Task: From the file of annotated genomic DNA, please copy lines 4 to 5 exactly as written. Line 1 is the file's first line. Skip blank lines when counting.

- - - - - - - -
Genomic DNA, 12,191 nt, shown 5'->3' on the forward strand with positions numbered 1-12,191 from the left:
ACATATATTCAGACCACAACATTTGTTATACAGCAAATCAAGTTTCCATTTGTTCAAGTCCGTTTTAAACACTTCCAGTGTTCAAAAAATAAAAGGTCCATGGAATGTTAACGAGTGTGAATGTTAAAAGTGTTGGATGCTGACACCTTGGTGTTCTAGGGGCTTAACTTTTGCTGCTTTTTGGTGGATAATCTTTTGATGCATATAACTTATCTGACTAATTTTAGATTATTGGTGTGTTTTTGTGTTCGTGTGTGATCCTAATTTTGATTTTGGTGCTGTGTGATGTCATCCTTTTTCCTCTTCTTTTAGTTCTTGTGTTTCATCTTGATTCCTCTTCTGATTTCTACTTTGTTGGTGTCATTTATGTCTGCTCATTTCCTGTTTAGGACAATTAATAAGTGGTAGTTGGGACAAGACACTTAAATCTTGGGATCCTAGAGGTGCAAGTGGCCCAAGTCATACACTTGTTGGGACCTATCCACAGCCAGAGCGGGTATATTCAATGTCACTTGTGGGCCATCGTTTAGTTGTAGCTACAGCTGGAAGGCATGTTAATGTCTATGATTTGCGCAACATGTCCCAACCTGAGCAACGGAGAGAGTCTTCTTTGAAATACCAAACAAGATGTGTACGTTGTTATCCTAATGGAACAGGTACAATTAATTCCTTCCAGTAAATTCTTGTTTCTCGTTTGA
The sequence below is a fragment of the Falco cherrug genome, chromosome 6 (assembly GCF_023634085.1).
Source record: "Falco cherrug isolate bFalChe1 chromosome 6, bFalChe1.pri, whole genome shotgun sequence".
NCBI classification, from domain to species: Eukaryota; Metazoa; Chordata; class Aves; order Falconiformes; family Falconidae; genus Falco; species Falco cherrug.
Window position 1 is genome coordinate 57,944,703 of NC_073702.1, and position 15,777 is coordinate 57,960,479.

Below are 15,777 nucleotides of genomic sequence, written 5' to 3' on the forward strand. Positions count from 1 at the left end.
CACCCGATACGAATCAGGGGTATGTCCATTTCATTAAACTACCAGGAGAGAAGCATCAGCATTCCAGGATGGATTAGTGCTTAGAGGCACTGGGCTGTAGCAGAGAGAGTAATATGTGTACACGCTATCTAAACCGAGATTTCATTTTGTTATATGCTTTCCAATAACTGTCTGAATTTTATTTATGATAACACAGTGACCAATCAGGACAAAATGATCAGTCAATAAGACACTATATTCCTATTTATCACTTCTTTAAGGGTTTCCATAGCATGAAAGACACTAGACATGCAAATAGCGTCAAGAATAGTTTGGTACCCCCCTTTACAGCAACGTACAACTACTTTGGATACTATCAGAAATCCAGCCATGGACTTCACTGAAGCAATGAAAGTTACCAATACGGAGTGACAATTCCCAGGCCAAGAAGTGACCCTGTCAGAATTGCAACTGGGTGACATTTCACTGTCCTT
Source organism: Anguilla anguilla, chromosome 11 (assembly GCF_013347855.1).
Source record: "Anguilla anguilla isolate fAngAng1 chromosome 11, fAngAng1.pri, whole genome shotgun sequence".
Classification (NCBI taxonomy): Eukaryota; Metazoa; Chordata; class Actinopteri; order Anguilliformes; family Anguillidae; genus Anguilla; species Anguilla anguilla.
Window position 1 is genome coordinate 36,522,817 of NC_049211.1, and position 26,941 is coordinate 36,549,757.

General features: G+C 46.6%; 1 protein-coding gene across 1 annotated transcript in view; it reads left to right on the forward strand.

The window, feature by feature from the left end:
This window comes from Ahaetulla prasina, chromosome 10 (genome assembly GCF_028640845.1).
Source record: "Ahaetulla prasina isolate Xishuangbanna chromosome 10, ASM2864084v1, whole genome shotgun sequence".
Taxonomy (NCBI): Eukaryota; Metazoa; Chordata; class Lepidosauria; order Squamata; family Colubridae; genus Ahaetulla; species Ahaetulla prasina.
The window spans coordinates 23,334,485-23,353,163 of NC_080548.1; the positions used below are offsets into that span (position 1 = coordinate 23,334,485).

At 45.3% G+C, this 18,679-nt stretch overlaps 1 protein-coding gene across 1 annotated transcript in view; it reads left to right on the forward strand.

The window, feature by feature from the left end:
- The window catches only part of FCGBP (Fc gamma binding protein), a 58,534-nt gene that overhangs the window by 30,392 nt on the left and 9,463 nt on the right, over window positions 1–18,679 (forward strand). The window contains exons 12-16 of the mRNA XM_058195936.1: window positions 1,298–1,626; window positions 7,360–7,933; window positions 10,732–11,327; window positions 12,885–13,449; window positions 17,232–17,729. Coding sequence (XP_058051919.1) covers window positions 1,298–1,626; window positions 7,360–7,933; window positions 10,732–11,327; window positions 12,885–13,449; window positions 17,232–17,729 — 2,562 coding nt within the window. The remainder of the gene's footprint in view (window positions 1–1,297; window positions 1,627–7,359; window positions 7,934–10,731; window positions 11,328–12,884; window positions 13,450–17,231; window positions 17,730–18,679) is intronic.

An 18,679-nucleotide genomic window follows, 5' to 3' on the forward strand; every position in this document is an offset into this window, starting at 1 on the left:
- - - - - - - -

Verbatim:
Source record: "Falco cherrug isolate bFalChe1 chromosome 6, bFalChe1.pri, whole genome shotgun sequence".
NCBI classification, from domain to species: Eukaryota; Metazoa; Chordata; class Aves; order Falconiformes; family Falconidae; genus Falco; species Falco cherrug.